Crying wolf will not help matters. What the Democrats said in 2016 about Trump is virtually identical to what they said about Mitt Romney, John McCain, George W. Bush, Bob Dole, George H.W. Bush and Ronald Reagan. Eventually people start to tune it out. If Democrats believe that Trump is uniquely dangerous, they should regret damaging their ability to make that case by using such absurd hyperbole against Republican candidates for President (and Congress and all the way down to local government) for generations.

Because this was basically a status quo election, smearing Republicans who voted for Trump as people who “reached into their soul and found there, after all its conceits were stripped away, a grinning white supremacist” will not work. Instead, it will harden opposition to Democrats and motivate those people (who are not white supremacists) to continue to vote for Republicans. After all, why would sixty million people ever want to vote for a political party that thinks they are all a bunch of hate-mongers?

If you are going to be angry about the 2016 election, you should direct your anger to the appropriate place. Instead of being angry at Republicans, be angry that Democrats nominated a deeply flawed, thoroughly corrupt, uncharismatic liar who could not hold the Obama coalition together.

Donald Trump and homosexual rights

Putting aside all of the other attacks on Donald Trump, the fear and terror about what Trump will do to homosexual rights when he takes office is completely and utterly absurd.

Donald Trump is, by far and away, the most pro-homosexual Republican nominee of all time and will be the most pro-homosexual Republican President of all time. Trump was advocating for same-sex marriage a full 13 years before Barack Obama and Hillary Clinton “evolved” on the issue and came out in support of same-sex marriage.

Encouraging news for Monroe County Republicans

One of the things I found most interesting about the 2016 election here in Monroe County was how the down-ballot races broke regarding county government races. This should provide some encouraging news for Republicans going forward, with a major caveat.

That interesting fact is this: With only one exception, all of the Republican candidates for office in county government outperformed the Republican candidates for U.S. Congress, U.S. Senate, Governor and President by at least two thousand votes. All of the Democrats running for office in county government under-performed relative to the Democratic candidates for the same four offices, by at least a couple thousand votes each. The biggest vote-getter among Republicans was Ann Collins, who was running for county Treasurer.

This should be encouraging for local Republicans. It has not been that long since Republicans were winning elections here. What was different then was that Republicans were either winning Monroe County at the top of the ballot or reducing the margin of loss enough that county candidates were within striking distance. Had the difference between the Democrats at the top of the ballot not been so extreme, Republicans could have won several county government offices.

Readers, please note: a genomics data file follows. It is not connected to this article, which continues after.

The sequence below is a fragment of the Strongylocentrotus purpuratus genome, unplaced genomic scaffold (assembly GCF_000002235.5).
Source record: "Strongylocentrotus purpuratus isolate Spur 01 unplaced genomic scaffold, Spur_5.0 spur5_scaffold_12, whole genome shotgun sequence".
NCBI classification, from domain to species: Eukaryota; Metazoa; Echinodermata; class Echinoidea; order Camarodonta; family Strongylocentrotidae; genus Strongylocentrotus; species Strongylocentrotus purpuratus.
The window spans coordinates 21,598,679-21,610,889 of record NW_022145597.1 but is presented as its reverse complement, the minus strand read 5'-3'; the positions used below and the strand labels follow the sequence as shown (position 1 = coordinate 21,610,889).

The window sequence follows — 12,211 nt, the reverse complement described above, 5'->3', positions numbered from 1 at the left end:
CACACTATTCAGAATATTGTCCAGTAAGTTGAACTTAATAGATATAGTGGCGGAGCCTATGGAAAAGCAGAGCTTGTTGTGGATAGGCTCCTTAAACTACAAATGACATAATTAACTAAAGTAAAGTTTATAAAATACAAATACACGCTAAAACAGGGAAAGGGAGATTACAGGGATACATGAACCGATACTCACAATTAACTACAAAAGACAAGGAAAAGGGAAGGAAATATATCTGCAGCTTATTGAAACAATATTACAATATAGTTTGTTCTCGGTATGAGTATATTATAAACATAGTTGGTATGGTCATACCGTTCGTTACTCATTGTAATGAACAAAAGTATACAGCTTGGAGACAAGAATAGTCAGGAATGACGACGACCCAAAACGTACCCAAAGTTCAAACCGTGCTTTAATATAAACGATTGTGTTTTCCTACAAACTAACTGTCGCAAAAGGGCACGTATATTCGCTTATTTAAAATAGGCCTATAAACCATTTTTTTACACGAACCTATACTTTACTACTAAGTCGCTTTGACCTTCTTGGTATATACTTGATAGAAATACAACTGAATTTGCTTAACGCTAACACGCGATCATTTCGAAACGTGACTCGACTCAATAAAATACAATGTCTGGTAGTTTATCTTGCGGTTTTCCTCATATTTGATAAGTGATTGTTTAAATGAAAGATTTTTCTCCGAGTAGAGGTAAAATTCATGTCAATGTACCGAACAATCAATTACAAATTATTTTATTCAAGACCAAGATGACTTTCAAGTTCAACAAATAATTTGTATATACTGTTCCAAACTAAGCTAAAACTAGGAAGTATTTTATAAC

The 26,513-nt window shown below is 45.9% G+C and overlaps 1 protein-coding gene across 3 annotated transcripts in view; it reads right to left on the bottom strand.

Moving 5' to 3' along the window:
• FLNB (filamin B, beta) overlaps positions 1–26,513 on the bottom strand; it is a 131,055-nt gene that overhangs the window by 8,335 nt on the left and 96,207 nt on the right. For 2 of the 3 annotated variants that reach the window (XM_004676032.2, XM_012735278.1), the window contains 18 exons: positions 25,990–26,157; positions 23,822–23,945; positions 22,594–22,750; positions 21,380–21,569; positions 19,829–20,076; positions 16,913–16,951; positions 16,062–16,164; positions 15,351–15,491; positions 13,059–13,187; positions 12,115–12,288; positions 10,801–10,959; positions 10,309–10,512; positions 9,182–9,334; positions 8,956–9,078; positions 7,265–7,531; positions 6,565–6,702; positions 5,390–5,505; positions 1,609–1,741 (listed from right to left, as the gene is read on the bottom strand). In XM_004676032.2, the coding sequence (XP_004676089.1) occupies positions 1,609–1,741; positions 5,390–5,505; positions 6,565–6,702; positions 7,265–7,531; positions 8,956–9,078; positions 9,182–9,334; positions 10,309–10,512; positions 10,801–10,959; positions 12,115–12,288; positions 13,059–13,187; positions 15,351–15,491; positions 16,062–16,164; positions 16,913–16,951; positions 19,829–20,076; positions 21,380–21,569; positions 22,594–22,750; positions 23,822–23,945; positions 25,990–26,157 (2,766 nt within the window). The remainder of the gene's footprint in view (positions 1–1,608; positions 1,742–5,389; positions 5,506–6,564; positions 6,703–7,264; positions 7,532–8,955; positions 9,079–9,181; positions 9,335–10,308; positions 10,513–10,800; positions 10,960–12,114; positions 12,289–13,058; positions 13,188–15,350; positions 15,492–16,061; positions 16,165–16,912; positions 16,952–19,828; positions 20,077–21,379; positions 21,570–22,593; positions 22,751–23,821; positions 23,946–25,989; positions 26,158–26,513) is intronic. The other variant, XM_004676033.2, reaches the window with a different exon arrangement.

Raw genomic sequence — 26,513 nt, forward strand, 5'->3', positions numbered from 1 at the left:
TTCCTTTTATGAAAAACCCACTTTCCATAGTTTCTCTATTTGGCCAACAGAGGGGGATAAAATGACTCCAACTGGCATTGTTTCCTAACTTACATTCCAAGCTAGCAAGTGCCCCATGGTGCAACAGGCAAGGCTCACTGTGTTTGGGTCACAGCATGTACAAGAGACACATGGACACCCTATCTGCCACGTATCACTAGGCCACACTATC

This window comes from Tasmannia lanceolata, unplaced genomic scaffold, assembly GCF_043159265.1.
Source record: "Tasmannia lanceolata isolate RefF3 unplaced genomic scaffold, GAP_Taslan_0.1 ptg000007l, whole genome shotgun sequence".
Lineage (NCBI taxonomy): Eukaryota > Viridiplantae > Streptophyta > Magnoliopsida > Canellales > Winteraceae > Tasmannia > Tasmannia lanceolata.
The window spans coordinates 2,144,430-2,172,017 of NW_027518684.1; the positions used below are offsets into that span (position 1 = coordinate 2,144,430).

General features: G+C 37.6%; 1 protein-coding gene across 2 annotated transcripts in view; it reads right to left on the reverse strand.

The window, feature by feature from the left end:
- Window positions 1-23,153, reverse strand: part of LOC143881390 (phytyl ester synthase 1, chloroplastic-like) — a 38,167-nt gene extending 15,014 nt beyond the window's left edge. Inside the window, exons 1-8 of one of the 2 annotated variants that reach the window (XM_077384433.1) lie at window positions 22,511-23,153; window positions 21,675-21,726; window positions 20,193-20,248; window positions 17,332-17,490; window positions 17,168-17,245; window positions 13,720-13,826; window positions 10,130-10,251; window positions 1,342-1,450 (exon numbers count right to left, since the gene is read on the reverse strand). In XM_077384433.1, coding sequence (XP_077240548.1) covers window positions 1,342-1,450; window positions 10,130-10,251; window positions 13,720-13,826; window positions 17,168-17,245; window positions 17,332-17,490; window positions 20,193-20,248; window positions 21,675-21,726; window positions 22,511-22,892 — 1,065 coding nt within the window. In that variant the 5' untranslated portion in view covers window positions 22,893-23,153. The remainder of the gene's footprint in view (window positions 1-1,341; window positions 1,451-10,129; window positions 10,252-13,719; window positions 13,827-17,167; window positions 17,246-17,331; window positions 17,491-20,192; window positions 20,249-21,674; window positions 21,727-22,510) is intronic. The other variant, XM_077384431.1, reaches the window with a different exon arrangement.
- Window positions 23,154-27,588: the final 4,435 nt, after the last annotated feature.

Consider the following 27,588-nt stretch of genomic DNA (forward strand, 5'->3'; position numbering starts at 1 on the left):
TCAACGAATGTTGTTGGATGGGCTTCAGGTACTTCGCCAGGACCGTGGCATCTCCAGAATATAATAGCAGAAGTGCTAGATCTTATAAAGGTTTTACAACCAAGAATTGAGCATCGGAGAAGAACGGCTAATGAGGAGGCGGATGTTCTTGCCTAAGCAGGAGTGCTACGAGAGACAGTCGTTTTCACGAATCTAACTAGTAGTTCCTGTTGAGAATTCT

They key for Republicans going forward, then, is to reduce that margin of loss. It simply does not matter how great our candidates are or how terrible the Democratic candidates are (and some of them were abominations) if the margins at the top of the ballot are too great to give local Republicans a fighting chance at winning anything. This will not be easy, and the Democrats’ dominance of Monroe County elections will not be turned around for at least a couple of election cycles, but I truly believe it can be done.

Democrats – Top of the ballot

  • President — Hillary Clinton and Tim Kaine (D) — 34,183

  • U.S. Senate — Evan Bayh (D) — 34,198

  • U.S. Congress — Shelli Yoder (D) — 36,049

  • Indiana Governor — John Gregg and Christina Hale (D) — 36,303

Democrats – Monroe County government

  • County Treasurer — Jessica McClellan (D) — 30,199

  • County Coroner — Joani Shields (D) — 31,324

  • County Surveyor — Trohn Enright-Randolph (D) — 30,735

  • County Commissioner, D-2 — Julie Thomas (D) — 32,674

  • County Commissioner, D-3 — Amanda Barge (D) — 32,301

  • County Council At Large — Lee Jones (D) — 28,527

  • County Council At Large — Geoff McKim (D) — 24,533

  • County Council At Large — Cheryl Munson (D) — 27,535

Republicans – Top of the ballot

  • President — Donald J. Trump and Mike Pence (R) — 20,527

  • U.S. Senate — Todd Young (R) — 20,994

  • U.S. Congress — Trey Hollingsworth (R) — 19,314

  • Indiana Governor — Eric Holcomb and Suzanne Crouch (R) — 19,866

Republicans – Monroe County government

  • County Treasurer — Ann Collins (R) — 25,562

  • County Coroner — Eric S. Powell (R) — 23,772

  • County Surveyor — Russell J. Stanger (R) — 23,809

  • County Commissioner, D-2 — Nelson Shaffer (R) — 22,238

  • County Commissioner, D-3 — Paul White Sr. (R) — 22,416

  • County Council At Large — Hal Turner (R) — 22,779